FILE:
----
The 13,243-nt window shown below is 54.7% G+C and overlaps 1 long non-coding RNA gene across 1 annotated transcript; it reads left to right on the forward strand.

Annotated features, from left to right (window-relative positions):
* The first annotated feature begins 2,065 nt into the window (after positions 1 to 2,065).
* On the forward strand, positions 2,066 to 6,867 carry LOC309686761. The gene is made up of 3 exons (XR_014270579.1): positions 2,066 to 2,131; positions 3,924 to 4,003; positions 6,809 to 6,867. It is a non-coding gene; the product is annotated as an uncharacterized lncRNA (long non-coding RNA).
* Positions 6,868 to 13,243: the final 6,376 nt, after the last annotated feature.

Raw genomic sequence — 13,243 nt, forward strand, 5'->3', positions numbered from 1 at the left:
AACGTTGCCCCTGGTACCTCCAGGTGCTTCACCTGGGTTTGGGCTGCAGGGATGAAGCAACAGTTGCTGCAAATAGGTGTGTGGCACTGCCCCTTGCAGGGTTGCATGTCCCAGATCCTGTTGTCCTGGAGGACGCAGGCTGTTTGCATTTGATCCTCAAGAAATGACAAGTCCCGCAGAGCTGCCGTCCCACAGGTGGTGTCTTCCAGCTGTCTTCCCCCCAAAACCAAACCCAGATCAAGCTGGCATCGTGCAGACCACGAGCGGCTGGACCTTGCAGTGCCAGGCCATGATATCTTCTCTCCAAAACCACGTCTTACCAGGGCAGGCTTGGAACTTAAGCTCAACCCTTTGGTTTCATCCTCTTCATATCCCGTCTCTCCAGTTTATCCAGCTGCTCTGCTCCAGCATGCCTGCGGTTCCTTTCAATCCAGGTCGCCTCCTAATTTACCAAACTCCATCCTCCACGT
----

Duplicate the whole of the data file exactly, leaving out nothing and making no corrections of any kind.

The 13,243-nt window shown below is 54.7% G+C and overlaps 1 long non-coding RNA gene across 1 annotated transcript; it reads left to right on the forward strand.

Annotated features, from left to right (window-relative positions):
* The first annotated feature begins 2,065 nt into the window (after positions 1 to 2,065).
* On the forward strand, positions 2,066 to 6,867 carry LOC309686761. The gene is made up of 3 exons (XR_014270579.1): positions 2,066 to 2,131; positions 3,924 to 4,003; positions 6,809 to 6,867. It is a non-coding gene; the product is annotated as an uncharacterized lncRNA (long non-coding RNA).
* Positions 6,868 to 13,243: the final 6,376 nt, after the last annotated feature.

Raw genomic sequence — 13,243 nt, forward strand, 5'->3', positions numbered from 1 at the left:
AACGTTGCCCCTGGTACCTCCAGGTGCTTCACCTGGGTTTGGGCTGCAGGGATGAAGCAACAGTTGCTGCAAATAGGTGTGTGGCACTGCCCCTTGCAGGGTTGCATGTCCCAGATCCTGTTGTCCTGGAGGACGCAGGCTGTTTGCATTTGATCCTCAAGAAATGACAAGTCCCGCAGAGCTGCCGTCCCACAGGTGGTGTCTTCCAGCTGTCTTCCCCCCAAAACCAAACCCAGATCAAGCTGGCATCGTGCAGACCACGAGCGGCTGGACCTTGCAGTGCCAGGCCATGATATCTTCTCTCCAAAACCACGTCTTACCAGGGCAGGCTTGGAACTTAAGCTCAACCCTTTGGTTTCATCCTCTTCATATCCCGTCTCTCCAGTTTATCCAGCTGCTCTGCTCCAGCATGCCTGCGGTTCCTTTCAATCCAGGTCGCCTCCTAATTTACCAAACTCCATCCTCCACGT